Superstorm Throws Sand In Face Of Ad Economy, Reduces '12 Ad Growth To Zero
At least one highly respected media industry economist -- Pivotal Research Group's Brian Wieser -- has already attributed a downgrade to the U.S. advertising industry to the effects of Hurricane Sandy. Wieser's new forecast, coming on the heels of especially tepid third quarter earnings reports from the major agency holding companies, means the ad industry will not expand at all during 2012.
Given its timing during a crucial week in the Presidential campaign season, Sandy could trigger another ad economy fallout: Cutbacks by political campaigns pulling TV and newspaper advertising in the Northeast.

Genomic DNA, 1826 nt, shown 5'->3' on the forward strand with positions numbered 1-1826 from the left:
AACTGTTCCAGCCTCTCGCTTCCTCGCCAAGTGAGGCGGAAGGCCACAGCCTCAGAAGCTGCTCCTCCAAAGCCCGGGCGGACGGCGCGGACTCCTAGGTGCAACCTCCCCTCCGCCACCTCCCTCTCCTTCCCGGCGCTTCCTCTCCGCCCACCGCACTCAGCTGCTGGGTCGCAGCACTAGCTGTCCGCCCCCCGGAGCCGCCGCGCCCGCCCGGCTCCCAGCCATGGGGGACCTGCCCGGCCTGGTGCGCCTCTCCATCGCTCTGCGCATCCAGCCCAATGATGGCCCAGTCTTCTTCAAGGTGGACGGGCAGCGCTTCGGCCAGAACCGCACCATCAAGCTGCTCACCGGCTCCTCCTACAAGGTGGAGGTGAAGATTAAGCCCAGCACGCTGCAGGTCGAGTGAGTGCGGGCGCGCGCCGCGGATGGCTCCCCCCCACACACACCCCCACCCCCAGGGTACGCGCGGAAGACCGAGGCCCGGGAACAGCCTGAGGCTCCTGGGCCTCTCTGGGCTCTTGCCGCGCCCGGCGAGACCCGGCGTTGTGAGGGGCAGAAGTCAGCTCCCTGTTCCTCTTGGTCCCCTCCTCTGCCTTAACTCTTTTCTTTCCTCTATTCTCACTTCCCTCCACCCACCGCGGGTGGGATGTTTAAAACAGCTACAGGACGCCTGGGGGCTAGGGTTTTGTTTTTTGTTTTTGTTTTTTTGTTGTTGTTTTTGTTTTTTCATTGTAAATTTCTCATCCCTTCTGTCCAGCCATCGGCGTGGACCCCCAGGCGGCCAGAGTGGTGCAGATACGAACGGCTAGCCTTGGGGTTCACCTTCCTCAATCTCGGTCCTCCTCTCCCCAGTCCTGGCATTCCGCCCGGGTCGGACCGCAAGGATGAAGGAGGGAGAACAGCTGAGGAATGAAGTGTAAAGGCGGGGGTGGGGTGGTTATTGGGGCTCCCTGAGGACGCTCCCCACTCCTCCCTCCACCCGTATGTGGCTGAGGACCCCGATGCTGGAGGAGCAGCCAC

“Many political campaigns save a large percentage of their advertising budget for the final week leading up to the election,” says Rich Swingley, a Ball State University telecommunications instructor, adding: "For those heavily contested races on the Eastern seaboard, we may see a shift away from television and print. There is no electricity for television and the print media cannot be delivered as normal for the next few days.
“Radio may be the big winner, since it is the only medium that can be easily accessed using batteries,” he predicts. “There's no point in spending advertising dollars on a medium that potential voters can't access.”